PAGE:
I have no idea what to do - Mothering Forums

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#1 of 12 Old 07-16-2010, 09:58 PM - Thread Starter
 
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Really, I don't. I suspect all of this falls under "normal" behavior and that the fault lies with my total inexperience with toddlers, but I am really struggling with my 17 month old DD. She is an intense, high needs baby and has been since birth. She doesn't entertain herself AT ALL - it's mama time all the time. She needs me to sleep with her to get her down for a nap, she needs constant interaction all of the time. Long story short, on a good day, I'm tired.

Lately, she's testing her boundaries at every chance she can get. She climbs the kitchen table, the toilet seat, the chair - if she can get on it, she will try. She knows she's not supposed to - she watches for a reaction. I remove her, tell her it's not safe and try and redirect her. 3.4 seconds later, she's back up.

She's hitting a lot. I tell her that we don't hit each other, demonstrate proper touching, explain it hurts - no reaction except she laughs. If I make a sad face, it's even funnier.

Today she has bit me, without exaggeration, close to 10 times when nursing. She chomps down, looks up at my face and *pulls*. Honest to God, it took everything in my willpower not to throw her off the bed. I've stopped nursing her (just makes her cry), made sad faces (makes her laugh), walked out of the room - doesn't seem to be getting through at all.

Basically, today has been a crap day where it seems abundantly clear I am not cut out for this. I have no idea what to do with this child and I just want to escape, which makes me feel horribly guilty. What are you supposed to do with a toddler who is running the show? I try my best to be AP and GD, but I think I'm failing on all fronts. I would love to have time to read 30 books on the subject, but I don't get 5 minutes to myself a day, so I'm totally lost.
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#2 of 12 Old 07-16-2010, 10:54 PM
 
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You're not failing at this. You have a 17 month old. I know this is small consolation, but this is all totally normal. It's her job to test her boundaries. It's how she's growing and learning about the world. Doesn't make it any easier than you, but trust me, you're doing OK.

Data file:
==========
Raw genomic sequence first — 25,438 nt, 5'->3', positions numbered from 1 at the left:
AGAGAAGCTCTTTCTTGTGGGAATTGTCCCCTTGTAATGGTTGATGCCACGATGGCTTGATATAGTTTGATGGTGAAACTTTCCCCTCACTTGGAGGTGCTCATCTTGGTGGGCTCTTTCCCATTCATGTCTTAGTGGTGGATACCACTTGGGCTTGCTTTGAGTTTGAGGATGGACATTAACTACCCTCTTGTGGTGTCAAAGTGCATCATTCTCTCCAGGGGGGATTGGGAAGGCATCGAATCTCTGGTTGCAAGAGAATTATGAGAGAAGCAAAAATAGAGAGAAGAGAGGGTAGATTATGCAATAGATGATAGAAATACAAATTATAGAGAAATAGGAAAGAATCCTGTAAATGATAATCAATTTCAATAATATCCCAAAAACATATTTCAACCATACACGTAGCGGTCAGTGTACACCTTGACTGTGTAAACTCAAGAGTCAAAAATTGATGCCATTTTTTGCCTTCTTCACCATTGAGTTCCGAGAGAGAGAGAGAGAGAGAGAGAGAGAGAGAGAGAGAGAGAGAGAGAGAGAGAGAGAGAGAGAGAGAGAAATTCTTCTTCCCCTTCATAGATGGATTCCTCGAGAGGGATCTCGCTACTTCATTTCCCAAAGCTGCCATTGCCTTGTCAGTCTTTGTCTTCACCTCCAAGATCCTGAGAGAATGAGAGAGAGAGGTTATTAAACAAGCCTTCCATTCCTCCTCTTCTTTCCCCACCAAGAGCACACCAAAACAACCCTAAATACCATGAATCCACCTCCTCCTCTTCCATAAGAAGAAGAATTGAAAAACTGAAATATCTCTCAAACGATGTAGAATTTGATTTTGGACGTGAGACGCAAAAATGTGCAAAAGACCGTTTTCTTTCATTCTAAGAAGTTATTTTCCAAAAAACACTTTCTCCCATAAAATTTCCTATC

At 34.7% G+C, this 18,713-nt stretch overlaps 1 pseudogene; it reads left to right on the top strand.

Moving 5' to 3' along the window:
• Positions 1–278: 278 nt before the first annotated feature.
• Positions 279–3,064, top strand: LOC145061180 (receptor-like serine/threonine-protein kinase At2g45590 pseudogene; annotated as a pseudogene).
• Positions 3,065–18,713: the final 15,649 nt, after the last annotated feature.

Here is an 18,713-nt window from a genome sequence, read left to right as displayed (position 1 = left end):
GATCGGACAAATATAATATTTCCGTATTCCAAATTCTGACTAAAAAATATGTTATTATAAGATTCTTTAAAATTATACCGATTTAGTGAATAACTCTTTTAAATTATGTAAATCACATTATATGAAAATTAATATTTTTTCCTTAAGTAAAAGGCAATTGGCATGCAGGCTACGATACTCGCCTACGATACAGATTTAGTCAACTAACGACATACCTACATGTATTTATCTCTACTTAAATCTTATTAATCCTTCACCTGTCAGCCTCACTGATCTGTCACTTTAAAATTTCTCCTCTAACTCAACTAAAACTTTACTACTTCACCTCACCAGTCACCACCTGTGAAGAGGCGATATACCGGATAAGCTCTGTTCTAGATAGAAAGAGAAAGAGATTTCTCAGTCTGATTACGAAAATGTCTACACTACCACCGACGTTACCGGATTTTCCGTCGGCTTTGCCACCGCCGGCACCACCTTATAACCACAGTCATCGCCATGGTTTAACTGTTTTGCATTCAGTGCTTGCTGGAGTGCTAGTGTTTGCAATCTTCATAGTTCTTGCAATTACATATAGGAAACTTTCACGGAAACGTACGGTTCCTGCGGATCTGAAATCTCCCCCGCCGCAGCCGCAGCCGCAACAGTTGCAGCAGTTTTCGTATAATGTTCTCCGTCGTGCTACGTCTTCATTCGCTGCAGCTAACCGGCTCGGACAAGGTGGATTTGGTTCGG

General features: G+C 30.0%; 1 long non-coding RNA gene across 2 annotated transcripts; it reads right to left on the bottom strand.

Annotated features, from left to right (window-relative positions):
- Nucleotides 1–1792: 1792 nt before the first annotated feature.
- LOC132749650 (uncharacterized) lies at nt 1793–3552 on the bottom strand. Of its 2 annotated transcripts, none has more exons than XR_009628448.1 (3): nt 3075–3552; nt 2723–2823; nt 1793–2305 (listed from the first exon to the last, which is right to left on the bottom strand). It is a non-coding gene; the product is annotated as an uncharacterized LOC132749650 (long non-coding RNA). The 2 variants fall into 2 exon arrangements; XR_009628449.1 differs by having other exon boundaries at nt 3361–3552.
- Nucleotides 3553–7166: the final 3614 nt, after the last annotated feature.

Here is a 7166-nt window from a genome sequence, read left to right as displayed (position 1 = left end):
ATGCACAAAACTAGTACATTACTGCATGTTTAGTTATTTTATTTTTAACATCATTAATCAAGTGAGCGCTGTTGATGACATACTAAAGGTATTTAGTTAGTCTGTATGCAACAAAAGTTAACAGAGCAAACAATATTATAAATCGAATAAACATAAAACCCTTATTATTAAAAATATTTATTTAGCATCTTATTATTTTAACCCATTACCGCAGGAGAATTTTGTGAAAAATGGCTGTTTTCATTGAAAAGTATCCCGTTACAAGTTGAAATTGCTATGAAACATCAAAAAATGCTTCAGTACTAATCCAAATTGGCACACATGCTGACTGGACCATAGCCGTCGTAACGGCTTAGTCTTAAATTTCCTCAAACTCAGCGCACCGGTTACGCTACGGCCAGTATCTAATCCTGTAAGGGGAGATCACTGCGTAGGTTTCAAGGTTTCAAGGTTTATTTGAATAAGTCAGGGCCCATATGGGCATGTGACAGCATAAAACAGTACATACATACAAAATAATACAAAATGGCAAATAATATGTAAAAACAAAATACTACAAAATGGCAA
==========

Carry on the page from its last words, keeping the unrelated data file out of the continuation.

Is there any way your DH can take over, even for just 10-15 minutes each day, so you can have some time to yourself? Not time alone to read about GD, but time to actually remember yourself as human. That may go a long way towards refreshing you so that you can live to fight another day!

Stacey teaching teens to read & write... Daddy plays ska, DD1 (7/05) loves trees & princesses, & DD2 (3/10) loves mommy-milk! Please get your kids tested for lead.
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#3 of 12 Old 07-16-2010, 11:00 PM
 
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I would just give a loud, startling "ouch!!" (which would be my natural reaction anyway) and put dd on the couch or bed, turning away from her or standing up and walking across the room, repeating "ouch." I would repeat it each and every time she bit, even if she cried. I would then quickly recover and pick her up so she didn't feel abandoned, and return her to the breast. It is a perfectly natural consequence, and you shouldn't have to be a chew toy!

Mom to Delia  (5/25/07) and Alex  (4/10/10) and 2 spoiled kitties
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#4 of 12 Old 07-16-2010, 11:16 PM
 
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Originally Posted by ps4624 View Post
She needs me to sleep with her to get her down for a nap, she needs constant interaction all of the time. Long story short, on a good day, I'm tired.
DS was like this. My DH worked a lot and as a SAHM with VERY few support people around me I did everything and was exhausted. Start working slowly to have her spend time with others (best that you are not there at all) and it will get better.

"Lately, she's testing her boundaries at every chance she can get. She climbs the kitchen table, the toilet seat, the chair - if she can get on it, she will try. She knows she's not supposed to - she watches for a reaction. I remove her, tell her it's not safe and try and redirect her. 3.4 seconds later, she's back up."

This is what a 17 month old does. If you have time to read just a couple of articles go to www.naturalchild.org. Under Articles choose Living with Children and read Born to Explore by Missy Willis and then go back to the section titled Gentle Guidance and read Toddlers: To Tame or to Trust by Naomi Aldort. There are lots of other great articles there that only take a few minutes a piece to read. Maybe you could pick one a day to give you some new ideas.
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#5 of 12 Old 07-17-2010, 12:14 AM - Thread Starter
 
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If you have time to read just a couple of articles go to www.naturalchild.org. Under Articles choose Living with Children and read Born to Explore by Missy Willis and then go back to the section titled Gentle Guidance and read Toddlers: To Tame or to Trust by Naomi Aldort. There are lots of other great articles there that only take a few minutes a piece to read. Maybe you could pick one a day to give you some new ideas.
Thanks for the link - I've reviewed a couple of articles and this is exactly what I needed. Obviously, I'm just having a doozy of day, but your suggestions and empathy (and a good long cry on the couch) have helped a lot.
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#6 of 12 Old 07-17-2010, 12:46 AM
 
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(((hug)))

I could have written your exact scenario when my DD was that age ... and actually my son does a lot of this now and he's a bit younger.